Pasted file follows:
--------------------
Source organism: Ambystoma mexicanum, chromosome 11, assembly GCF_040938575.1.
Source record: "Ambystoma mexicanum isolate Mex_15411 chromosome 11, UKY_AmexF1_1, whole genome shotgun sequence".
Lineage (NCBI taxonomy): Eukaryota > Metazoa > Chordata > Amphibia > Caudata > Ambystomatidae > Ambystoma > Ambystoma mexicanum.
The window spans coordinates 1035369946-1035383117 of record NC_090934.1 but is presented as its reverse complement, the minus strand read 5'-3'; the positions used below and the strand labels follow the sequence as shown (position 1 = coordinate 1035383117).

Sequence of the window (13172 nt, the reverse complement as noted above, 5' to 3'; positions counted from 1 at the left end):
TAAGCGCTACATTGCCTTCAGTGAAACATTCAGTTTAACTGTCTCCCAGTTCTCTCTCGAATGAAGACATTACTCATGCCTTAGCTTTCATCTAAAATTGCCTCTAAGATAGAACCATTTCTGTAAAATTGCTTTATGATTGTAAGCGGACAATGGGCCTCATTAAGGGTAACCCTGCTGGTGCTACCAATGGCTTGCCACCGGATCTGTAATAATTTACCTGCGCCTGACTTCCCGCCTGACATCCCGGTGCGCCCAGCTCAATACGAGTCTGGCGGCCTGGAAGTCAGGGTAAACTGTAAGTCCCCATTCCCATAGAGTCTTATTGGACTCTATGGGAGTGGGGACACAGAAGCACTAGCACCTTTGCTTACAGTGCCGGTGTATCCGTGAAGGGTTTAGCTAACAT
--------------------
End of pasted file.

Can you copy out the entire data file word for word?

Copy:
Source organism: Ambystoma mexicanum, chromosome 11, assembly GCF_040938575.1.
Source record: "Ambystoma mexicanum isolate Mex_15411 chromosome 11, UKY_AmexF1_1, whole genome shotgun sequence".
Lineage (NCBI taxonomy): Eukaryota > Metazoa > Chordata > Amphibia > Caudata > Ambystomatidae > Ambystoma > Ambystoma mexicanum.
The window spans coordinates 1035369946-1035383117 of record NC_090934.1 but is presented as its reverse complement, the minus strand read 5'-3'; the positions used below and the strand labels follow the sequence as shown (position 1 = coordinate 1035383117).

Sequence of the window (13172 nt, the reverse complement as noted above, 5' to 3'; positions counted from 1 at the left end):
TAAGCGCTACATTGCCTTCAGTGAAACATTCAGTTTAACTGTCTCCCAGTTCTCTCTCGAATGAAGACATTACTCATGCCTTAGCTTTCATCTAAAATTGCCTCTAAGATAGAACCATTTCTGTAAAATTGCTTTATGATTGTAAGCGGACAATGGGCCTCATTAAGGGTAACCCTGCTGGTGCTACCAATGGCTTGCCACCGGATCTGTAATAATTTACCTGCGCCTGACTTCCCGCCTGACATCCCGGTGCGCCCAGCTCAATACGAGTCTGGCGGCCTGGAAGTCAGGGTAAACTGTAAGTCCCCATTCCCATAGAGTCTTATTGGACTCTATGGGAGTGGGGACACAGAAGCACTAGCACCTTTGCTTACAGTGCCGGTGTATCCGTGAAGGGTTTAGCTAACAT